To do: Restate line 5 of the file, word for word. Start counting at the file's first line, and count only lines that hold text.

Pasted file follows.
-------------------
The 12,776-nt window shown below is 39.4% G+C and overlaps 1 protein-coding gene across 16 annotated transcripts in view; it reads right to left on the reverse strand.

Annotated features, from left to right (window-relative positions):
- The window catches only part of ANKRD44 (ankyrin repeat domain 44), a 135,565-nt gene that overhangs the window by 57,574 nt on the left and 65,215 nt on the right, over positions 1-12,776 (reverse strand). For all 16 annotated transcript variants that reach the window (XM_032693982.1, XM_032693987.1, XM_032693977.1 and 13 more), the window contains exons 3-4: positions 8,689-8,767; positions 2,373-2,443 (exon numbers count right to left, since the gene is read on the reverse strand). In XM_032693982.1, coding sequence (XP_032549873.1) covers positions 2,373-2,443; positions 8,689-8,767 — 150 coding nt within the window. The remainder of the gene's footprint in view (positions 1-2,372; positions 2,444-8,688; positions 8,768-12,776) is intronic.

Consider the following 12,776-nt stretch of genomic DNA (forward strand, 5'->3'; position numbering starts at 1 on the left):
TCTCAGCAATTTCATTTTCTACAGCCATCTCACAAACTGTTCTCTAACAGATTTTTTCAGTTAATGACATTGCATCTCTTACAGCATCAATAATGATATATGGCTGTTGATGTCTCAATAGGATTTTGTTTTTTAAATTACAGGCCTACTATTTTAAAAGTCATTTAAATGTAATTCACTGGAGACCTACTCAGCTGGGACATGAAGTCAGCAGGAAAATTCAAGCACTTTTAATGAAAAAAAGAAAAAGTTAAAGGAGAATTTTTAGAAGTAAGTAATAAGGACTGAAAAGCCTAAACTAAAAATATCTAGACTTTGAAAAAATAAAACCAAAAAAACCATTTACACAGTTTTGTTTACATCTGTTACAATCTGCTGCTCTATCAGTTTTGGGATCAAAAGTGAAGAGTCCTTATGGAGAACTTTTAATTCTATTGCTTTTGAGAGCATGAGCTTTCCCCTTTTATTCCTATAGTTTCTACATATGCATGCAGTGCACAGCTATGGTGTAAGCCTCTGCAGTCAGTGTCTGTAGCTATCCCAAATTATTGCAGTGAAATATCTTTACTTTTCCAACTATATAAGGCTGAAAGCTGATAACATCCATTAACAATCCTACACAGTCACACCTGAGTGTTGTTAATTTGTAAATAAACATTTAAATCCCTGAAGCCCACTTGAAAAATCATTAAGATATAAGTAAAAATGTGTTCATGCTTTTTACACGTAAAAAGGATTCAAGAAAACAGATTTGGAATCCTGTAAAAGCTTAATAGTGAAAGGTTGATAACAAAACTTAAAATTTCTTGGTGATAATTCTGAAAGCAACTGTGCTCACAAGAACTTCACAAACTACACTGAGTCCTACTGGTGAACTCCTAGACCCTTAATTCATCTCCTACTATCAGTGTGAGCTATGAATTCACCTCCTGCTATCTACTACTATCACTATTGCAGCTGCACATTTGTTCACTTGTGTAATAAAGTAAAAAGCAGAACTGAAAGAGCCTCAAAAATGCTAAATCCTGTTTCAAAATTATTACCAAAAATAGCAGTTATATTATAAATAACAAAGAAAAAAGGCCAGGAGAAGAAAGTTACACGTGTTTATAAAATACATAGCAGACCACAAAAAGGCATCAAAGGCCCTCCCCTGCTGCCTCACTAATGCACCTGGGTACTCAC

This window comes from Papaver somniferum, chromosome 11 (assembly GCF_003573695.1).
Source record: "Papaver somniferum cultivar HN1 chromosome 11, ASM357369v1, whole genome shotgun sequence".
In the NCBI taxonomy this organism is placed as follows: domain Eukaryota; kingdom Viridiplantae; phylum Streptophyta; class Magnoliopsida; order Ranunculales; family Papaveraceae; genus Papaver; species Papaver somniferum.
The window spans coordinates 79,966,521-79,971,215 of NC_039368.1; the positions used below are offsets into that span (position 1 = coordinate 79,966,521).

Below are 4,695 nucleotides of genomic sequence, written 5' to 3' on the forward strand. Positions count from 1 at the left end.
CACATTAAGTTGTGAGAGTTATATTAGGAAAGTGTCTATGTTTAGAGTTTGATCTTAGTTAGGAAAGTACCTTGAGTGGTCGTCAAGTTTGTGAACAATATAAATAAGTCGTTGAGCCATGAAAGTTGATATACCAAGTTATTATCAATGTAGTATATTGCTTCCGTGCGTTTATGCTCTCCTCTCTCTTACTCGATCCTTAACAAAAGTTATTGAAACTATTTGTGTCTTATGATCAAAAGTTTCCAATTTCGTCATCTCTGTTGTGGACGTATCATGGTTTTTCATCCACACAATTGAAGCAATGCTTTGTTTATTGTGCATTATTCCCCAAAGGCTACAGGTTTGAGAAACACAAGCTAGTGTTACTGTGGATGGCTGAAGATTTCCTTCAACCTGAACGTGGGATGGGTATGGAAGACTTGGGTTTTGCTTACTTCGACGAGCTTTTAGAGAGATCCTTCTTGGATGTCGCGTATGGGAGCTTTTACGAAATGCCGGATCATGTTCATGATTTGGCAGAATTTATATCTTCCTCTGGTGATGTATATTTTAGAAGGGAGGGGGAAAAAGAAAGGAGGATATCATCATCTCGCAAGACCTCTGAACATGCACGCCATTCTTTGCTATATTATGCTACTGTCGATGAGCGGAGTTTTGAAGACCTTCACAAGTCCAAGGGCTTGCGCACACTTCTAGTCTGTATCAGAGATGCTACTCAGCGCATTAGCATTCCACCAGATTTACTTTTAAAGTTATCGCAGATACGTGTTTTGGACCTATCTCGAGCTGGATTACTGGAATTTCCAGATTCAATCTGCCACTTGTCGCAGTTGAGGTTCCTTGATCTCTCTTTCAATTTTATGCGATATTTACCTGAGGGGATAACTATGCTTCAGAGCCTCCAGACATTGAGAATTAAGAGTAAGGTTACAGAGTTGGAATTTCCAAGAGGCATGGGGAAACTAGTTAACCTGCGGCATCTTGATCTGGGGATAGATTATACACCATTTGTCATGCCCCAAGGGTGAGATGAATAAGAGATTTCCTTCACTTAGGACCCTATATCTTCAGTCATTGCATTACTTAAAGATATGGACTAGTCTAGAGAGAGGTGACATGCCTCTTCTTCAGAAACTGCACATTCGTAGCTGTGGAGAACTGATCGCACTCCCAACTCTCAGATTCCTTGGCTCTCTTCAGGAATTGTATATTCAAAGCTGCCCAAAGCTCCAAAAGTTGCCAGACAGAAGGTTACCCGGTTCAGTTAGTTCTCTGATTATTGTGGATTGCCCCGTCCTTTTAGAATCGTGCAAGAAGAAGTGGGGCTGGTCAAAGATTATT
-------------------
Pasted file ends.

TCTCAGCAATTTCATTTTCTACAGCCATCTCACAAACTGTTCTCTAACAGATTTTTTCAGTTAATGACATTGCATCTCTTACAGCATCAATAATGATATATGGCTGTTGATGTCTCAATAGGATTTTGTTTTTTAAATTACAGGCCTACTATTTTAAAAGTCATTTAAATGTAATTCACTGGAGACCTACTCAGCTGGGACATGAAGTCAGCAGGAAAATTCAAGCACTTTTAATGAAAAAAAGAAAAAGTTAAAGGAGAATTTTTAGAAGTAAGTAATAAGGACTGAAAAGCCTAAACTAAAAATATCTAGACTTTGAAAAAATAAAACCAAAAAAACCATTTACACAGTTTTGTTTACATCTGTTACAATCTGCTGCTCTATCAGTTTTGGGATCAAAAGTGAAGAGTCCTTATGGAGAACTTTTAATTCTATTGCTTTTGAGAGCATGAGCTTTCCCCTTTTATTCCTATAGTTTCTACATATGCATGCAGTGCACAGCTATGGTGTAAGCCTCTGCAGTCAGTGTCTGTAGCTATCCCAAATTATTGCAGTGAAATATCTTTACTTTTCCAACTATATAAGGCTGAAAGCTGATAACATCCATTAACAATCCTACACAGTCACACCTGAGTGTTGTTAATTTGTAAATAAACATTTAAATCCCTGAAGCCCACTTGAAAAATCATTAAGATATAAGTAAAAATGTGTTCATGCTTTTTACACGTAAAAAGGATTCAAGAAAACAGATTTGGAATCCTGTAAAAGCTTAATAGTGAAAGGTTGATAACAAAACTTAAAATTTCTTGGTGATAATTCTGAAAGCAACTGTGCTCACAAGAACTTCACAAACTACACTGAGTCCTACTGGTGAACTCCTAGACCCTTAATTCATCTCCTACTATCAGTGTGAGCTATGAATTCACCTCCTGCTATCTACTACTATCACTATTGCAGCTGCACATTTGTTCACTTGTGTAATAAAGTAAAAAGCAGAACTGAAAGAGCCTCAAAAATGCTAAATCCTGTTTCAAAATTATTACCAAAAATAGCAGTTATATTATAAATAACAAAGAAAAAAGGCCAGGAGAAGAAAGTTACACGTGTTTATAAAATACATAGCAGACCACAAAAAGGCATCAAAGGCCCTCCCCTGCTGCCTCACTAATGCACCTGGGTACTCAC